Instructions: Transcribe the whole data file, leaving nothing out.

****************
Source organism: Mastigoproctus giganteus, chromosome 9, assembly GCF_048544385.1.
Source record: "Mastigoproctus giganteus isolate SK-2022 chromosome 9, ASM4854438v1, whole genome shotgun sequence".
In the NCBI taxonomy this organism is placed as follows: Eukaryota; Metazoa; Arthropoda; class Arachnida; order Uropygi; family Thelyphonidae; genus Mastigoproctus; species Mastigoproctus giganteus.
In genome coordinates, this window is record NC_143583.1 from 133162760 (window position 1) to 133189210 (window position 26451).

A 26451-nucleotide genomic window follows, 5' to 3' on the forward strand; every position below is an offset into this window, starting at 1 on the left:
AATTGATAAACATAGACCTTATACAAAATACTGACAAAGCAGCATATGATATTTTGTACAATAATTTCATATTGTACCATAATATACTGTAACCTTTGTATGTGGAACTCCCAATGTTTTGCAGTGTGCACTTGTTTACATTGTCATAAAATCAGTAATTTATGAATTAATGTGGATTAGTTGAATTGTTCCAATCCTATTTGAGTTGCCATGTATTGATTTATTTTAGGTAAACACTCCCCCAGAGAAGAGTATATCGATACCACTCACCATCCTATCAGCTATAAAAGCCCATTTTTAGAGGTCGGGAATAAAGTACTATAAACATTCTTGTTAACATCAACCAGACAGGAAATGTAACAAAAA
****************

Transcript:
Source organism: Mastigoproctus giganteus, chromosome 9, assembly GCF_048544385.1.
Source record: "Mastigoproctus giganteus isolate SK-2022 chromosome 9, ASM4854438v1, whole genome shotgun sequence".
In the NCBI taxonomy this organism is placed as follows: Eukaryota; Metazoa; Arthropoda; class Arachnida; order Uropygi; family Thelyphonidae; genus Mastigoproctus; species Mastigoproctus giganteus.
In genome coordinates, this window is record NC_143583.1 from 133162760 (window position 1) to 133189210 (window position 26451).

A 26451-nucleotide genomic window follows, 5' to 3' on the forward strand; every position below is an offset into this window, starting at 1 on the left:
AATTGATAAACATAGACCTTATACAAAATACTGACAAAGCAGCATATGATATTTTGTACAATAATTTCATATTGTACCATAATATACTGTAACCTTTGTATGTGGAACTCCCAATGTTTTGCAGTGTGCACTTGTTTACATTGTCATAAAATCAGTAATTTATGAATTAATGTGGATTAGTTGAATTGTTCCAATCCTATTTGAGTTGCCATGTATTGATTTATTTTAGGTAAACACTCCCCCAGAGAAGAGTATATCGATACCACTCACCATCCTATCAGCTATAAAAGCCCATTTTTAGAGGTCGGGAATAAAGTACTATAAACATTCTTGTTAACATCAACCAGACAGGAAATGTAACAAAAA